Consultation shows preference for joining Fundraising Regulator

25 Apr 2017 Sandra Bailie    Last updated: 26 Apr 2017

Over the last few months the Fundraising Regulation working group have been consulting with the sector on the best option for fundraising regulation in NI. This is an update of progress to date. 

There were 47 responses to the online survey, 2 position papers submitted and 2 consultation events held.

Results of the consultation

Out of the 47 responses to the on line survey 34 were satisfied or very satisfied with Fundraising Regulator (FR) and 11 very dissatisfied or dissatisfied with FR; and 18 were satisfied or very satisfied with NI fundraising complaints service and 22 very dissatisfied or dissatisfied with NI service.

Some of the principles that were expressed through comments made were:

  • Affordability
  • Capacity
  • Same regulation across UK
  • Simplicity and clarity for donors
  • Donor experience is paramount
  • Proportionate - Small number of complaints
  • Need for expertise and knowledge
  • Action is needed to promote and protect public confidence in charities.

Some of the concerns expressed through the survey were:

  • Having to pay fees
  • “Stigma” of not joining
  • NI requires investment in capacity building before being able to attain the standards of the revised Code of FR Practice.
  • Not having local control
  • Smaller groups in NI would not be aware of the codes of practice and therefore, unwittingly, be in breach of the regulator.

Most people who replied to the survey preferred the option of joining the Fundraising Regulator and there was no clear mandate for establishing a specific NI regulator/body. However, there are still some questions to be answered and concerns to be address so the working group plans to meet with the Fundraising Regulator as soon as possible to discuss these issues and then formally make a recommendation on the way forward. It is vital that the FR develops good connections and relationships with NI through organisations like NICVA, IOF, CCNI and other network organisations; in order that we don’t get lost as small fish in a big pond and that they understand our landscape and legislation.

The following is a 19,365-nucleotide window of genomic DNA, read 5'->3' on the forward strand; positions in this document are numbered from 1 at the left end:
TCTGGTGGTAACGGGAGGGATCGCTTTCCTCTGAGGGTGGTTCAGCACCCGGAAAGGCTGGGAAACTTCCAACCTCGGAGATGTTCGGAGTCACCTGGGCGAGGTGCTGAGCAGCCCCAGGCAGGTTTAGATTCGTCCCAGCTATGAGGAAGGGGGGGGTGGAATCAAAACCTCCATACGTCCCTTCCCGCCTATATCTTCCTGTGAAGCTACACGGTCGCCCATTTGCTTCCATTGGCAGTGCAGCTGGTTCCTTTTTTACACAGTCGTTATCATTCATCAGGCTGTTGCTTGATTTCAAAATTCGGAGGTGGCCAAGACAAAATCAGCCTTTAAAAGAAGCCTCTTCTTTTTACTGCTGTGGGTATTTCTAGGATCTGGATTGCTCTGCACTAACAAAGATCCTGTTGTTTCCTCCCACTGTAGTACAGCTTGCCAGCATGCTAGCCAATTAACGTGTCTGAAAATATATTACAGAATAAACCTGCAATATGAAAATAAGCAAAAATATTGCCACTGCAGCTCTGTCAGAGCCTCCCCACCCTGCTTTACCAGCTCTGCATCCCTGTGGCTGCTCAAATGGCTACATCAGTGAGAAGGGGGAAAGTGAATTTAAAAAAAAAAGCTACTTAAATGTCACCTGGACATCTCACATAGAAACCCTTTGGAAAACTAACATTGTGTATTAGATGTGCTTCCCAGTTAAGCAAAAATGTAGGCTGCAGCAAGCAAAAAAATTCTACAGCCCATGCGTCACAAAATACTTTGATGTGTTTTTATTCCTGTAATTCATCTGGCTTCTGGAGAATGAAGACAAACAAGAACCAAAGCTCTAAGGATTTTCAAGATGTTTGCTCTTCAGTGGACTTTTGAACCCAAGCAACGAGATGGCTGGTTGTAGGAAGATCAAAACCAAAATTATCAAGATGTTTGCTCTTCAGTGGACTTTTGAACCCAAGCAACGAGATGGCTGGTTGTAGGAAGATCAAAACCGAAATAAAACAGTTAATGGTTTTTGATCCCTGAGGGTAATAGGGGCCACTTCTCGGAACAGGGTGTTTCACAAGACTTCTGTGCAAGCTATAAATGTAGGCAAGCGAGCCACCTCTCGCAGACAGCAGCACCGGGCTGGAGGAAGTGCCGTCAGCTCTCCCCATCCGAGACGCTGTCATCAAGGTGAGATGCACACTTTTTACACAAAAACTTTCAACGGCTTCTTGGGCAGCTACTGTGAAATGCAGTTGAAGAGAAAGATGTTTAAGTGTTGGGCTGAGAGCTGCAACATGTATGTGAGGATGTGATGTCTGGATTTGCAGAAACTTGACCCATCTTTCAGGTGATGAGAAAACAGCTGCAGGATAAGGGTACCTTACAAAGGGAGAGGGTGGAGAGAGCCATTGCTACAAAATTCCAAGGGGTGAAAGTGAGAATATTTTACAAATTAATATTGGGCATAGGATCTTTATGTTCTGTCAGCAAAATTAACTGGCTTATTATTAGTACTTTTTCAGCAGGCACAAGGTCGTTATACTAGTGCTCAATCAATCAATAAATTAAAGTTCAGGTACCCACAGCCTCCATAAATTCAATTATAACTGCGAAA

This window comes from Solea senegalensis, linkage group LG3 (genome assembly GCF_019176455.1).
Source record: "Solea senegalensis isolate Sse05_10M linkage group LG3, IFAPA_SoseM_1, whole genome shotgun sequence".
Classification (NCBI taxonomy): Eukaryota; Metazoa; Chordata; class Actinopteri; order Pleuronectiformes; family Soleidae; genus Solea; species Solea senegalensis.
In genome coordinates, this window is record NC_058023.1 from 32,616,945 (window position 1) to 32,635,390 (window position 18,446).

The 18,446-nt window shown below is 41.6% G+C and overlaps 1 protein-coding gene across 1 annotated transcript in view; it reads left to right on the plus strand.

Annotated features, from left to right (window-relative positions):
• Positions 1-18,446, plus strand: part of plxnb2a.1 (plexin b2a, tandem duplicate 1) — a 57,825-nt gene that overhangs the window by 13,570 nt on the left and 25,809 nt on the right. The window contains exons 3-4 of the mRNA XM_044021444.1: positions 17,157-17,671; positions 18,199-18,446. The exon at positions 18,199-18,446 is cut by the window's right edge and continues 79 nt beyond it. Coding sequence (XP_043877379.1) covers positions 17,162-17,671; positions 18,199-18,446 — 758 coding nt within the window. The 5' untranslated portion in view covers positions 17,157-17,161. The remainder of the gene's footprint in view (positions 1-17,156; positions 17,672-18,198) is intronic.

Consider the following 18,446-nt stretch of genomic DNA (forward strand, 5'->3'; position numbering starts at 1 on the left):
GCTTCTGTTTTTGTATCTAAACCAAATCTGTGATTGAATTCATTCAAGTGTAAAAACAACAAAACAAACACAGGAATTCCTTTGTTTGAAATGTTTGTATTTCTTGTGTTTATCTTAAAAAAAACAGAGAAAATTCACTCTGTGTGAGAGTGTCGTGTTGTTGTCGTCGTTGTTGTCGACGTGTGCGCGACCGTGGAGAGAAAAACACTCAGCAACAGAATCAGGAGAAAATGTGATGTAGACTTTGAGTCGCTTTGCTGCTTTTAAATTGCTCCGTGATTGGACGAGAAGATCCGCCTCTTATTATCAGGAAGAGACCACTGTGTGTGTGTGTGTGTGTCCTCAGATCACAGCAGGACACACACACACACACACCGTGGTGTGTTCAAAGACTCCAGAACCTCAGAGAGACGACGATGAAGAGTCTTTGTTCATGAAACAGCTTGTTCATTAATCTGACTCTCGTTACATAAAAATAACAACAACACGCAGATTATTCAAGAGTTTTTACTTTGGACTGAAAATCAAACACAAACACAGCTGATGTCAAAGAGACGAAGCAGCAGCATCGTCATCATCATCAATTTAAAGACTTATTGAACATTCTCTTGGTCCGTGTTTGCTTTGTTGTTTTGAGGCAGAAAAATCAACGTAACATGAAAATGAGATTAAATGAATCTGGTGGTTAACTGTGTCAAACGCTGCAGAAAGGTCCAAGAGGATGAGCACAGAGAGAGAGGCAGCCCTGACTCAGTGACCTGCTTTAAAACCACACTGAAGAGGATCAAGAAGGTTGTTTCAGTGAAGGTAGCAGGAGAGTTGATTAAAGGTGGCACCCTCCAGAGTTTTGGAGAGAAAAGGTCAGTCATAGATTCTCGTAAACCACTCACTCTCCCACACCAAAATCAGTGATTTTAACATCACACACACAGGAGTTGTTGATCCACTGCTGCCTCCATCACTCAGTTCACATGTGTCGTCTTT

The British Heart Foundation submitted a response in support of joining the Fundraising Regulator. They stated that “This approach would provide a consistent, unitary and clear fundraising regulatory system for the public and the charitable sector in Northern Ireland and align with established arrangements in England and Wales. The simplicity and consistency offered by this Option would help ensure compliance across the whole charitable sector in Northern Ireland and would increase efficiency. In doing so it would also allow those charities to maximise their charitable spend and provides a ‘ready to go’ solution, with clearly established processes and procedures.”

The Institute of Fundraising (IOF) submitted a response stating that “IOF members could not find an overall clear consensus on a single choice of regulator. The consultation event held by IOF Northern Ireland highlighted that for UK-wide charities operating in Northern Ireland there would be a clear preference for the same system of Regulation as in England and Wales (and indeed Scotland). For Northern Ireland only charities there was more resistance to having the Fundraising Regulator as the single fundraising oversight body. The IOF members agreed that the Fundraising Regulator should be able to operate in Northern Ireland for those organisations who want to come join as levy payers or subscribers.”

Need to resource improving fundraising practice

There was a clear appetite for improving fundraising practice and a real need expressed for support in terms of fundraising practice and resourcing issues of best practice. A significant number of people suggested establishing a specific "Northern Ireland Fundraising Practice programme and/or group”, where interested parties could work collaboratively to promote best practice and, if necessary, identify and secure additional resources. Capacity building for the sector is a must.

The survey showed that support was needed to build capacity in fundraising practice most people would benefit from online information and guidance (64%) as well as access to fundraising health check (62%) and training sessions (55%).

The IOF response also reinforced the need for more investment in the development of fundraising practice and compliance in Northern Ireland. The IOF members in Northern Ireland believe that compliance and standards improvement needs to go hand in hand with investment in fundraising skills in fundraising and building fundraising capacity in charities.

We will provide a further update with formal recommendations once we have met with the Fundraising Regulator. In the meantime if you have any questions please contact me [email protected]

 

by Sandra Bailie

Head of Organisational Development

[email protected]

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